Rebels in Sudan's Darfur region have released 49 international peacekeepers. The Justice and Equality Movement had suspected the soldiers might be helping the government to spy on rebel activities.
The Sudanese rebel group Justice and Equality Movement (JEM) said on Monday evening it had released 49 international peacekeepers who were held for "investigation" after they entered a rebel-held area.
The United Nations-African Union peacekeeping mission (UNAMID) troops - mainly from Senegal - had been under suspicion because they were accompanied by three individuals suspected of being security officials, the Darfur group said.
"All peacekeepers are free but we are holding three Sudanese accompanying them," said a JEM spokesman.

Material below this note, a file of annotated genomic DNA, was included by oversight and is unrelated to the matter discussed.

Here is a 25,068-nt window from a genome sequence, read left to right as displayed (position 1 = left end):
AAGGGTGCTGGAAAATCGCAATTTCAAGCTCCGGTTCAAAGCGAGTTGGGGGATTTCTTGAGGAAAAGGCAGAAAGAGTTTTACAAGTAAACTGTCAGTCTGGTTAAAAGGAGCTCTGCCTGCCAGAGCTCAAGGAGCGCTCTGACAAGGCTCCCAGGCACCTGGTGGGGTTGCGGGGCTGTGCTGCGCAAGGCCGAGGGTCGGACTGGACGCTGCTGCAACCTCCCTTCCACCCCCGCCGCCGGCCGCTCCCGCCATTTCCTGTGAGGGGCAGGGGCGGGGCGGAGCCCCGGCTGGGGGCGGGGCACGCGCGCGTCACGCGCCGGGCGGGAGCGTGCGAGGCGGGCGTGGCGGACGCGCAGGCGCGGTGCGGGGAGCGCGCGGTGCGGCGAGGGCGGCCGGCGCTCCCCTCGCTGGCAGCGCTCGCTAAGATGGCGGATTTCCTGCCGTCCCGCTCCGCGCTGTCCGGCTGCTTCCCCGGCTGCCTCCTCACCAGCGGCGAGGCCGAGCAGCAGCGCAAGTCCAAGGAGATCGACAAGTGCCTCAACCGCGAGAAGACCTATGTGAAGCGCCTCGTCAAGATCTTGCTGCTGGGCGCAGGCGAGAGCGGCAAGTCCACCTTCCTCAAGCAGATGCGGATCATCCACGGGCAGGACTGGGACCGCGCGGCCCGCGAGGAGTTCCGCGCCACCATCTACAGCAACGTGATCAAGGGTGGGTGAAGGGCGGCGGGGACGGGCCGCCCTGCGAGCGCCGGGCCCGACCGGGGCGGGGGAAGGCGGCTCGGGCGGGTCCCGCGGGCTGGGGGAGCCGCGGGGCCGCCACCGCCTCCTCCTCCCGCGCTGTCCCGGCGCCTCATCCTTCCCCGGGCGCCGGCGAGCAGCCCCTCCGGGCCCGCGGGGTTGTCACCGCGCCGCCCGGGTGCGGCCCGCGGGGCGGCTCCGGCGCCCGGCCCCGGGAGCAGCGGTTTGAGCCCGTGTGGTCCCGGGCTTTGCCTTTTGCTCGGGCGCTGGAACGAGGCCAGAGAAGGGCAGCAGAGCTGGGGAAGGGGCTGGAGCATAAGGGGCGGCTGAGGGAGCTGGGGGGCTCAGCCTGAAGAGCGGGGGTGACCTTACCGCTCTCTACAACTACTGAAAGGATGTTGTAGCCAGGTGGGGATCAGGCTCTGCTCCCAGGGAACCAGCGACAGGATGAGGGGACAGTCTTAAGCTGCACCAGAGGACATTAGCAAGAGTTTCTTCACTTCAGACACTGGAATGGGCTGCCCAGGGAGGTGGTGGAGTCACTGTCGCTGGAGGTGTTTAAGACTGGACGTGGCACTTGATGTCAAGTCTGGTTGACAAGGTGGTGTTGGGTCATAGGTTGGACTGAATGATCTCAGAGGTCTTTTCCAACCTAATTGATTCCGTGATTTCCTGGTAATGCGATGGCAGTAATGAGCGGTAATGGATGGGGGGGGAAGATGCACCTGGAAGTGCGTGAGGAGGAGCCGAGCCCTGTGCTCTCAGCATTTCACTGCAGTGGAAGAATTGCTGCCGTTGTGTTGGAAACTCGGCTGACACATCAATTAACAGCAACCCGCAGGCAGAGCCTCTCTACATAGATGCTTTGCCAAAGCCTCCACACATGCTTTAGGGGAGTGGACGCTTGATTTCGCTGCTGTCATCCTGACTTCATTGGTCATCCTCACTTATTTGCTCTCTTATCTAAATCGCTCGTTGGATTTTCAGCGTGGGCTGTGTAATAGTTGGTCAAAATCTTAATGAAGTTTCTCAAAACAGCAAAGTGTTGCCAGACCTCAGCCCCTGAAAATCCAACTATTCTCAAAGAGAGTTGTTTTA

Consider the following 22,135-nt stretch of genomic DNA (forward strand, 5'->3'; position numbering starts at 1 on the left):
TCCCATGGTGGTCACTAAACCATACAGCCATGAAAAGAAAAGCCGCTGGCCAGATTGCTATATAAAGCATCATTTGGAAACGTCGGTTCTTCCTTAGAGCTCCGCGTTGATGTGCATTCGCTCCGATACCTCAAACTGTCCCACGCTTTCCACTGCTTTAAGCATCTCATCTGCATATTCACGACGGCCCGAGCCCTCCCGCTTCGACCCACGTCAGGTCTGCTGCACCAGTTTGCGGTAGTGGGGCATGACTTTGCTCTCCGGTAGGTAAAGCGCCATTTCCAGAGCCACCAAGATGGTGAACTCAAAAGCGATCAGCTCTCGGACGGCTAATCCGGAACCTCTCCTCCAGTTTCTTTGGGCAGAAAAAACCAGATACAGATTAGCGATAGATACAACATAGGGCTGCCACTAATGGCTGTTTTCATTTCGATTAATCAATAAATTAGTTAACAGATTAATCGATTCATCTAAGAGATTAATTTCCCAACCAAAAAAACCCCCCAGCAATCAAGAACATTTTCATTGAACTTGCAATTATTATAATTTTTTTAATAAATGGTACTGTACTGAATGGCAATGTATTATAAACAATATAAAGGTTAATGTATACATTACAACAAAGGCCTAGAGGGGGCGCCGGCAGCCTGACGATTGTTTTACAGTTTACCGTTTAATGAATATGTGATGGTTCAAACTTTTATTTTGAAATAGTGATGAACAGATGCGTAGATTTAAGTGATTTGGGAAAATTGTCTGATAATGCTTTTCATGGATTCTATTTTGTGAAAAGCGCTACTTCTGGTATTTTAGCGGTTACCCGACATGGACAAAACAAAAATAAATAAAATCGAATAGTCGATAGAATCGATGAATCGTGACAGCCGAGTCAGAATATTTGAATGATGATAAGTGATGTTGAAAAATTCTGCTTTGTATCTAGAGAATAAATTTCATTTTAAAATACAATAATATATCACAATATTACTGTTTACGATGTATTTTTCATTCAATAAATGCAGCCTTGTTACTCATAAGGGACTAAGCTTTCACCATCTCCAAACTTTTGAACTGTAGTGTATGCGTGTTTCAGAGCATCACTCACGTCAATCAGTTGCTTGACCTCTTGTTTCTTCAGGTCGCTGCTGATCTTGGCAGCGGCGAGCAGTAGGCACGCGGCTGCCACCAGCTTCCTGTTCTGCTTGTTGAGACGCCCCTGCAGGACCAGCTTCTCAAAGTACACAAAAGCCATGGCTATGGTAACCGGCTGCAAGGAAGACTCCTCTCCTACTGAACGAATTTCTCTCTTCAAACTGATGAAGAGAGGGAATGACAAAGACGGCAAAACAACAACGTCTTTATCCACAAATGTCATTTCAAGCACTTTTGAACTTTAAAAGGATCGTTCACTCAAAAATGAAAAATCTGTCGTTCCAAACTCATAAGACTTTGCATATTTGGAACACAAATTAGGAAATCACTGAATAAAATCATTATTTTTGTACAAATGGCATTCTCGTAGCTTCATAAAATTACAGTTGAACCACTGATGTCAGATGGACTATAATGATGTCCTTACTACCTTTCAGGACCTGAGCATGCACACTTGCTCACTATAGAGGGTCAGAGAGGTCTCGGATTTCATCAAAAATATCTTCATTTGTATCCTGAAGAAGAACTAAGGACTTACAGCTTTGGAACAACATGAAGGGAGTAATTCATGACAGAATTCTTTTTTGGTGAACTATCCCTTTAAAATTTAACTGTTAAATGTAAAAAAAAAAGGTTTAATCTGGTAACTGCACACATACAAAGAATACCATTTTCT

JEM had said earlier that the peacekeepers had been detained after entering a rebel-controlled area without permission. It said that if suspicions of UNAMID cooperation with Sudanese authorities in spying on rebels were confirmed, JEM would ask the UN for the head of the UNAMID force to be fired.
A UNAMID spokeswoman said the three detained were civilians working for the peacekeeping mission, not the government. "They are not spies," she said.
From the group of soldiers, 46 were said to be from Senegal, with one each from Yemen, Ghana and Rwanda.
Non-Arab rebels took up arms against the Sudanese government in 2003, complaining that the western region had been marginalized both economically and politically.
rc/mz (AFP, Reuters)